The midterm-election horserace is into its final furlong — and that means most of the attention of the political world is focused, understandably, on who’s up and who’s down; who will win and who will lose.
But if Republicans succeed in their quest to secure a Senate majority on Tuesday, what will really change on Capitol Hill?
The answer is “plenty” – both in terms of policy and politics.
Here are five areas to watch.
1. Will President Obama’s big achievements be hollowed out?
Republicans say that if they gain control of Congress they will start chipping away at two of the Obama administration’s biggest victories: financial reform and healthcare.
The Dodd-Frank financial law is high on the hitlist of GOP lawmakers. They want to ease capital requirements for large insurance companies, create both a board of directors and a new inspector-general position for the Consumer Financial Protection Bureau, and streamline a process for banks deemed too big to fail.
More generally, Republicans have made it clear that Obama’s regulatory agenda is a prime target.
With control over the budget and appropriations process, Republicans could cut off funding that is needed to implement or enforce regulations — including the EPA’s carbon-pollution standards for power plants, which form a big piece of the president's climate agenda.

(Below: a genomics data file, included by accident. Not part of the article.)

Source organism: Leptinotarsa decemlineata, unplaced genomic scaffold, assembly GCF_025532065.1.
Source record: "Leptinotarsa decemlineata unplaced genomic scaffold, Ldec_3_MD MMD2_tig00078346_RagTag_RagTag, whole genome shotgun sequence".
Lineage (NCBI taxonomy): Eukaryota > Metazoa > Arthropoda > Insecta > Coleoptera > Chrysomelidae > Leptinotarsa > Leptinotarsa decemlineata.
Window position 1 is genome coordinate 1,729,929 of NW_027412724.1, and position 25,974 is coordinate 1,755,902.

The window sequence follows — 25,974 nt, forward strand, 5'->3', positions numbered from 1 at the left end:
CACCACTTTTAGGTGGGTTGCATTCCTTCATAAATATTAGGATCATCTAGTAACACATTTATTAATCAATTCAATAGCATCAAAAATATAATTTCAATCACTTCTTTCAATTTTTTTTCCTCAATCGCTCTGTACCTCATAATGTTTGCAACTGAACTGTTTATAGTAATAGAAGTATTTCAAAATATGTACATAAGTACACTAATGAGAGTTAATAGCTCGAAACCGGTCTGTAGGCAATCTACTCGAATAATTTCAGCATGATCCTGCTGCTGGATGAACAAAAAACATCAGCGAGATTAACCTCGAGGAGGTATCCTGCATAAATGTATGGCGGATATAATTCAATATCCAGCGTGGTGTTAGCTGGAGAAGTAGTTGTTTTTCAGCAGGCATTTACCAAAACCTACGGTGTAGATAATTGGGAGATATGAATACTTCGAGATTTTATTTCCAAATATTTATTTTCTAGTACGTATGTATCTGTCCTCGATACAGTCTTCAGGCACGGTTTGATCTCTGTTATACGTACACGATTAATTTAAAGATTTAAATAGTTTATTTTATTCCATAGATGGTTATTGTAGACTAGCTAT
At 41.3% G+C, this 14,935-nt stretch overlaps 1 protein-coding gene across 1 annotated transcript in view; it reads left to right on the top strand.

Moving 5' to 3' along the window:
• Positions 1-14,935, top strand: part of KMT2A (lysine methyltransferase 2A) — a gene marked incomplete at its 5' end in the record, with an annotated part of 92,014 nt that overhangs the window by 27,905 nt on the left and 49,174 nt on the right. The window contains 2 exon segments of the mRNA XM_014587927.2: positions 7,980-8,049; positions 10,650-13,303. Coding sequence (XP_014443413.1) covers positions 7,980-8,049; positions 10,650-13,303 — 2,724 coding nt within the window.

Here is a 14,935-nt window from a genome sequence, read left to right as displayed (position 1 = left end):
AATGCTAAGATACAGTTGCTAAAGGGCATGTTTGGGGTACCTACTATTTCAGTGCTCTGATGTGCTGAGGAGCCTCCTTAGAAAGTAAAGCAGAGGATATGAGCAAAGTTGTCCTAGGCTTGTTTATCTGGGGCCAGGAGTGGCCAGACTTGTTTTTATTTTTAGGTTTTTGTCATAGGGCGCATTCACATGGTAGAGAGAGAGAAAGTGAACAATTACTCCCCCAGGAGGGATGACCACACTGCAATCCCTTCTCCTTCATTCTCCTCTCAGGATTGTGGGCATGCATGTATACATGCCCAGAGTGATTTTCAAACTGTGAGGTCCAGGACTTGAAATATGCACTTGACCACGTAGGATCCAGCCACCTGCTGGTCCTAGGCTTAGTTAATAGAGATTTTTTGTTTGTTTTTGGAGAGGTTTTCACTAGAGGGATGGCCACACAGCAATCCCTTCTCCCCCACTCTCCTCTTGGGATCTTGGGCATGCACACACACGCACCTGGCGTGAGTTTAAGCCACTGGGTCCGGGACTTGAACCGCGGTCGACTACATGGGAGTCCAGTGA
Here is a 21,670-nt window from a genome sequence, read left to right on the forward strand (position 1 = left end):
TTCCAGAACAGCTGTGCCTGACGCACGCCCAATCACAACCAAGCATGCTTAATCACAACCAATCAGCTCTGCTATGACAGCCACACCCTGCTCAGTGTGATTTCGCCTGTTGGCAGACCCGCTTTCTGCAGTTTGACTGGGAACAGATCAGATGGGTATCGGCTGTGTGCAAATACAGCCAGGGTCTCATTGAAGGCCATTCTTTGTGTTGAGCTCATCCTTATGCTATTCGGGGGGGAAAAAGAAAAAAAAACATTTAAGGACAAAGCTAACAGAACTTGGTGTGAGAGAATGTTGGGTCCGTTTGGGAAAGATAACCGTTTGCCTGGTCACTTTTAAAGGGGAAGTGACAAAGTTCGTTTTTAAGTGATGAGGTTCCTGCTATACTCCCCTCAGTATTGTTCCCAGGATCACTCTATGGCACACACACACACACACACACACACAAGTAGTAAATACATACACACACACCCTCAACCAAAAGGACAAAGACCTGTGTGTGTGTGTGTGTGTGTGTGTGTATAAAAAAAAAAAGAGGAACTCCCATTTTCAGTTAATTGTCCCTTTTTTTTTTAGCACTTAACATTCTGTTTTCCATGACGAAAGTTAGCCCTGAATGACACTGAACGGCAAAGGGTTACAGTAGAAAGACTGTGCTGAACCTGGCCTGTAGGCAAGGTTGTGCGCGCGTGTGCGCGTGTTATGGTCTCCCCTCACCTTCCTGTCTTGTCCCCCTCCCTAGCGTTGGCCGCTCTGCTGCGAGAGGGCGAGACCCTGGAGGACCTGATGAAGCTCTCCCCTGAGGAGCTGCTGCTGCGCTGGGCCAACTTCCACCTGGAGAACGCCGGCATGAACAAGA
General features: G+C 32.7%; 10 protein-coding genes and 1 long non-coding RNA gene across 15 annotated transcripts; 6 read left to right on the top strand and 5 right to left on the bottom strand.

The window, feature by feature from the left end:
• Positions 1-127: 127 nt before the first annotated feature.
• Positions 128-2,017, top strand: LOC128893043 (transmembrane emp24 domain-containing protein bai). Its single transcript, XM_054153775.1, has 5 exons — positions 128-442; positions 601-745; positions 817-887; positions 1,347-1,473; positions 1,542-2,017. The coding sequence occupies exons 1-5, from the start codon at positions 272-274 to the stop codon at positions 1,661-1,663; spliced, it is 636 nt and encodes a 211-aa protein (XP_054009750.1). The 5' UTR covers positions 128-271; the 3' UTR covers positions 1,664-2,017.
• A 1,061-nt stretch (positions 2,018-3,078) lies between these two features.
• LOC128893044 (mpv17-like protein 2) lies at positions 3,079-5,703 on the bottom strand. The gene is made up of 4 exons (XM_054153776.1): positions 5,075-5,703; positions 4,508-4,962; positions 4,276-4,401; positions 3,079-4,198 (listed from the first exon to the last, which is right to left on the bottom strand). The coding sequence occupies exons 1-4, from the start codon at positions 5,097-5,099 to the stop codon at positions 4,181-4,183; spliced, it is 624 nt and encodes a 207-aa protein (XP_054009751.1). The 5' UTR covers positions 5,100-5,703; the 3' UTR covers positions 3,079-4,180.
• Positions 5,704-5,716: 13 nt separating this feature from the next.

The GOP will also probably ramp up efforts to push through the Keystone XL pipeline and expand natural-gas exports.
2. Senate confirmations: The battlefield tilts
A GOP-controlled Senate will make it even tougher for Obama to confirm nominees, a process that hasn’t exactly been plain sailing even with Democrats in charge.
Although Supreme Court Justice Ruth Bader Ginsburg has said she is staying put, it remains plausible that Obama could be faced with a third chance to put his stamp on the court. Republicans would find it much easier to block his choice if they held the majority in the Senate.
Obama will also nominate a replacement for retiring Attorney General Eric HolderEric H. HolderEllison needles Perez for 'unverifiable' claim of DNC support With party in trouble, Dems hit voting laws Bottom Line MORE, and the confirmation process will likely be fraught whomever he chooses.